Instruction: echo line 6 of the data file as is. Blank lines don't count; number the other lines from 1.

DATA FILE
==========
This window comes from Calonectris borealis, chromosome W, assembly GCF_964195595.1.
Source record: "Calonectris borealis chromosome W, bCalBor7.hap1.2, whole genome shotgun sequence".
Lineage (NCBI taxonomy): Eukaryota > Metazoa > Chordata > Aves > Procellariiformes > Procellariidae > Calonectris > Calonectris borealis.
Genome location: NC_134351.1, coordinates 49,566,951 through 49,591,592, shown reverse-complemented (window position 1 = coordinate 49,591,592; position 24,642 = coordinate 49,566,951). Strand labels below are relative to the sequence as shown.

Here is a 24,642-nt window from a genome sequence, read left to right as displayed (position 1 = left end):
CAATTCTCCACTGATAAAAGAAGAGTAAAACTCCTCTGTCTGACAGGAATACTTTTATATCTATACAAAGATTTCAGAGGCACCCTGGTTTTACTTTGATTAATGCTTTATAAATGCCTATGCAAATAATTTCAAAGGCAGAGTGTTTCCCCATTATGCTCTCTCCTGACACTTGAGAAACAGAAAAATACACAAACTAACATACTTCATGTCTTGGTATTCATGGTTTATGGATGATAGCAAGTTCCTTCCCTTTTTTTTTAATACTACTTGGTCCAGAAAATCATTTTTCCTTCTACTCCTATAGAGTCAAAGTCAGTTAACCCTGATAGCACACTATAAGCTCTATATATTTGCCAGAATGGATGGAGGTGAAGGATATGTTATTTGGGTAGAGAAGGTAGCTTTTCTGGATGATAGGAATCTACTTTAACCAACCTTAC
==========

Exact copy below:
CAATTCTCCACTGATAAAAGAAGAGTAAAACTCCTCTGTCTGACAGGAATACTTTTATATCTATACAAAGATTTCAGAGGCACCCTGGTTTTACTTTGATTAATGCTTTATAAATGCCTATGCAAATAATTTCAAAGGCAGAGTGTTTCCCCATTATGCTCTCTCCTGACACTTGAGAAACAGAAAAATACACAAACTAACATACTTCATGTCTTGGTATTCATGGTTTATGGATGATAGCAAGTTCCTTCCCTTTTTTTTTAATACTACTTGGTCCAGAAAATCATTTTTCCTTCTACTCCTATAGAGTCAAAGTCAGTTAACCCTGATAGCACACTATAAGCTCTATATATTTGCCAGAATGGATGGAGGTGAAGGATATGTTATTTGGGTAGAGAAGGTAGCTTTTCTGGATGATAGGAATCTACTTTAACCAACCTTAC